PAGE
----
Georgia Megachurch Pastor Eddie Long made headlines across the national news landscape in the last week after four young men came forward with allegations of sexual misconduct against the self-proclaimed bishop. The young men, who are former members of Long’s 25,000 member New Birth Missionary Baptist Church in Lithonia Georgia, proclaim that the pastor wooed them with gifts and trips in exchange for sexual favors.
CNN, which has provided extensive coverage of the story, recounts the lawsuit’s most damning allegations:
“Defendant Long has a pattern and practice of singling out a select group of young male church members and using his authority as Bishop over them to ultimately bring them to a point of engaging in a sexual relationship,” the suits allege.
The pastor took one plaintiff, Anthony Flagg, 21, on overnight trips to a half-dozen American cities in recent years, Flagg’s suit alleges.
“Long shared a bedroom and engaged in intimate sexual contact with plaintiff Flagg ...” the suit says.
Long took the other plaintiff, Maurice Murray Robinson, 20, to Auckland, New Zealand, in October 2008 for his 18th birthday and engaged in oral sex with him, Robinson’s suit alleges.
“Following the New Zealand Trip, Defendant Long regularly engaged in sexual touching, and other sexual acts with Plaintiff Robinson,” Robinson’s suit alleges.
Long spokesman Art Franklin said Tuesday that “we categorically deny the allegations.”
“It is very unfortunate that someone has taken this course of action,” he said. “Our law firm will be able to respond once attorneys have had an opportunity to review the lawsuit.”
Long, who said in a Sunday sermon to his congregation that he will "fight" the charges, has has a history of anti-gay speech, and was deemed by the Southern Poverty Law Center as one of the most virulently homophobic Black leaders in the religiously based anti-gay movement.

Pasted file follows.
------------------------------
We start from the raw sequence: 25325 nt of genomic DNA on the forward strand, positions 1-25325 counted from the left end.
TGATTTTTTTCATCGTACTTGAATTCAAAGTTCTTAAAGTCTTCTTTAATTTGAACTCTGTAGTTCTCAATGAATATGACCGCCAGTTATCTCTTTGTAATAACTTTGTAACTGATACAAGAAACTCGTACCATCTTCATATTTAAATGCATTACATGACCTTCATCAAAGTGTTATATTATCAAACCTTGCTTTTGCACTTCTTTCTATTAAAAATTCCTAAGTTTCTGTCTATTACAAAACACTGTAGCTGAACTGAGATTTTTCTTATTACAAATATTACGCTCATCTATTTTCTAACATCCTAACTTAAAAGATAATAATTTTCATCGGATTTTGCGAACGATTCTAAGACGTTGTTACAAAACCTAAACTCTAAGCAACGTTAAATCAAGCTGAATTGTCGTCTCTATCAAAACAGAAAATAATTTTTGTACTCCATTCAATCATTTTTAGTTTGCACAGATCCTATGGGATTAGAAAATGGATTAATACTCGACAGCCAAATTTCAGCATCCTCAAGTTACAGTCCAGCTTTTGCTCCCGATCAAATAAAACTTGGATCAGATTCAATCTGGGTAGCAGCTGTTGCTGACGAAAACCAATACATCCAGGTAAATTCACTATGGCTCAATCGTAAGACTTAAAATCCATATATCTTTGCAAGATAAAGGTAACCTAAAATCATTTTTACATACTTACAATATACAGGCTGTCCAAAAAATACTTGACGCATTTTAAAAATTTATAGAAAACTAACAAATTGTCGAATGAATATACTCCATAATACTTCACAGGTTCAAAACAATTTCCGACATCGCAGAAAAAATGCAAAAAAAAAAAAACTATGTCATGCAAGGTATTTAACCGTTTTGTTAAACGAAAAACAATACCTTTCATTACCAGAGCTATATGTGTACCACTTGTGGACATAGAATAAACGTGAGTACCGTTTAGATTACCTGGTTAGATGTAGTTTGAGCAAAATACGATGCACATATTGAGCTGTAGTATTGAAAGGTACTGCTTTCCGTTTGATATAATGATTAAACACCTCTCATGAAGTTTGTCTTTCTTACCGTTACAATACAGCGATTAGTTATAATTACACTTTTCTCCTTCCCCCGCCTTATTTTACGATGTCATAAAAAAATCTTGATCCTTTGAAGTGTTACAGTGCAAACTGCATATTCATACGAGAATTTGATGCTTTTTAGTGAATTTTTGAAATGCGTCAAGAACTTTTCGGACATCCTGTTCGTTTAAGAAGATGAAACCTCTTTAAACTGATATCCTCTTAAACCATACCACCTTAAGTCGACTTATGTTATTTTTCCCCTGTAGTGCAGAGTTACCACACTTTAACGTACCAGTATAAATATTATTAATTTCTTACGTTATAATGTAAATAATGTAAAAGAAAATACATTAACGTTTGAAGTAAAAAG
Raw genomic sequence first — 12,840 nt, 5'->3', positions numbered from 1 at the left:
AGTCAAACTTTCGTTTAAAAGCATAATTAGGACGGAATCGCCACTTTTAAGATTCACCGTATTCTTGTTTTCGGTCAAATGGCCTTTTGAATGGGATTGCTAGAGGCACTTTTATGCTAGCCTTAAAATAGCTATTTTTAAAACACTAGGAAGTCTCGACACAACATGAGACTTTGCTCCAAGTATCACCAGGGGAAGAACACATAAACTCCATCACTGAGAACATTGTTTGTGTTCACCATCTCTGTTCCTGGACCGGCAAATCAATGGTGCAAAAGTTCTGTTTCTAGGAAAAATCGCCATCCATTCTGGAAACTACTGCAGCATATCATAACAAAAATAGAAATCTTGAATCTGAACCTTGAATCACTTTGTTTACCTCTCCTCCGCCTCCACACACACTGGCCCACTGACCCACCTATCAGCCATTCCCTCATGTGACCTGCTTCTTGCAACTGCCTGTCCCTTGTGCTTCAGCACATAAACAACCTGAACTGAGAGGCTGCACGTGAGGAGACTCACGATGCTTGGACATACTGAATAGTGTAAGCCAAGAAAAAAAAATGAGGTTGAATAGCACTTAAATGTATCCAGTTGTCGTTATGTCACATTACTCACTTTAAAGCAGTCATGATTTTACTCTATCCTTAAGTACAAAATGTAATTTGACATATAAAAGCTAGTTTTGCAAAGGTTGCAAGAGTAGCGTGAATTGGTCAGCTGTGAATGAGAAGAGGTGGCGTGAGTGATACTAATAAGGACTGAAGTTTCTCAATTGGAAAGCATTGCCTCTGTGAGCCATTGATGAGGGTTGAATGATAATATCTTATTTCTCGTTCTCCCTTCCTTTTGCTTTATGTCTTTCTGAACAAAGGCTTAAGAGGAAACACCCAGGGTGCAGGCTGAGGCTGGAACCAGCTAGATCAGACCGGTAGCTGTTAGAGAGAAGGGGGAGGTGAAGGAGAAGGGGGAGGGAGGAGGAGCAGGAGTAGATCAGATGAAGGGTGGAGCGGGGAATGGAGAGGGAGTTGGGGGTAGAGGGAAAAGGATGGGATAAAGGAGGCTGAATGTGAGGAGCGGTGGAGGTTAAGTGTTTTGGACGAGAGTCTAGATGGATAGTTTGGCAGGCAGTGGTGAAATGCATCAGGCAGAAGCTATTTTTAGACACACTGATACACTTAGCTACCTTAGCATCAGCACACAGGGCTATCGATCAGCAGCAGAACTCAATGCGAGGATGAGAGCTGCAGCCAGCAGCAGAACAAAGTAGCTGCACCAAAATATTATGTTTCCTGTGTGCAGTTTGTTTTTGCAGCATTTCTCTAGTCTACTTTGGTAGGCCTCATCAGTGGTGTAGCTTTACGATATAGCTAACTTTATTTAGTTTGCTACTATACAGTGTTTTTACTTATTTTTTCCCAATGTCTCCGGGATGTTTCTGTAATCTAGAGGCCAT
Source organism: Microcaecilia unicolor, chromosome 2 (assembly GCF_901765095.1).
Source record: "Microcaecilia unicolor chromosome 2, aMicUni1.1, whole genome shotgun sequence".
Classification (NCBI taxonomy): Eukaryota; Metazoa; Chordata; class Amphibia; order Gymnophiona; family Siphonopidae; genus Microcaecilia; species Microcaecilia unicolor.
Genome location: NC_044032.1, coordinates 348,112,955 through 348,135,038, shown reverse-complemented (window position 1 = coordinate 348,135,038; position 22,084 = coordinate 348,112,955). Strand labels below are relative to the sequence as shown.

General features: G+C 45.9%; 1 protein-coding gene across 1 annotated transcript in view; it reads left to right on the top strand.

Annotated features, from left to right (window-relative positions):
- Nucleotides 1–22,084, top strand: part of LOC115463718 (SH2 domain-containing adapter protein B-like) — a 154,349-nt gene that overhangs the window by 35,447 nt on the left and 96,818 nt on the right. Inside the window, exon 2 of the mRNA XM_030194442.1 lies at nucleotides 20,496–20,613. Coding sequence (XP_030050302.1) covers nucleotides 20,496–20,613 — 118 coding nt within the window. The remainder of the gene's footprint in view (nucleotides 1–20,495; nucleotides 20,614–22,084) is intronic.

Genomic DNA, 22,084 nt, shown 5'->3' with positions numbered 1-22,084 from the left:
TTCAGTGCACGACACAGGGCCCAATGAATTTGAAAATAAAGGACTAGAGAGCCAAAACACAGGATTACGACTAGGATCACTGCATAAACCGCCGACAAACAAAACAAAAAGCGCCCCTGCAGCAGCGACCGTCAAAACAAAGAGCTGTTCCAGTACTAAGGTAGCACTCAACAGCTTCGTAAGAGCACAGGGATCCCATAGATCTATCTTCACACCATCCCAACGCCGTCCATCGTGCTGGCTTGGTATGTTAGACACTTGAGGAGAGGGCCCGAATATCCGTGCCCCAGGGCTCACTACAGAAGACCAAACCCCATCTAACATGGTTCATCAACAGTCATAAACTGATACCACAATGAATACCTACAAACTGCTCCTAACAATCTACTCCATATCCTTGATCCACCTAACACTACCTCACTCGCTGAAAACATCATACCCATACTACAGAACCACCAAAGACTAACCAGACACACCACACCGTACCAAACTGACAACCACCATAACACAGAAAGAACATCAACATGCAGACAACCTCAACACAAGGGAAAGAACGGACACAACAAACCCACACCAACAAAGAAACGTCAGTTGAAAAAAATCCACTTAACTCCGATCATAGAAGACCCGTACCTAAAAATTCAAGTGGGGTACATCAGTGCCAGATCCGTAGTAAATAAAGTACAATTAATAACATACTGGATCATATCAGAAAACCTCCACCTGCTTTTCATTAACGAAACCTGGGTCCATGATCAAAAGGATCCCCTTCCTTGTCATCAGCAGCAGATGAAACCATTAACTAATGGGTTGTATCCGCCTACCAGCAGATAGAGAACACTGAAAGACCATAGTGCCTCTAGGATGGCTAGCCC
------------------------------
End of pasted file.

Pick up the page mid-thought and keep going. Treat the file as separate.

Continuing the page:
In his 1997 book I Don't Want Delilah, I Need You! Long writes: "It is the most unattractive thing I have ever seen, when I see women wearing uniforms that men would wear, and women fighting to get in the military!" Long shouted to his congregation then. "The woman gets perverted to turn towards woman … and everybody knows it's dangerous to enter an exit! And everybody knows, lady, if you go to the store and buy these devices [marital aids], it's Memorex! It ain't real!"
The Atlanta Journal Constitution reports that in 2004: Long held a torch, lit from the tomb of the late Rev. Martin Luther King Jr., and led thousands on a downtown Atlanta march in support of a constitutional amendment opposing same-sex marriages. With him was Bernice King, the slain civil rights leader’s daughter.
For some civil rights figures, the march was about as welcome as rebel flag hoisted over King’s church, Ebenezer Baptist.
“If Dr. King were here today, he wouldn’t participate in this march,” U.S. Rep. John Lewis, an Atlanta Democrat and a longtime civil rights activist, said at the time. “During the civil rights movement, we were trying to take discrimination out of the Constitution.”
The Rev. Joseph Lowery, who co-founded the Southern Christian Leadership Conference with King, opposed the march, too.
National and local media have for the most part covered this story with fairness and accuracy, except for a few problematic headlines and terminology missteps. We continue to contact any news outlets that require our guidance and will stay with the story as it evoloves to ensure the coverage stays on track.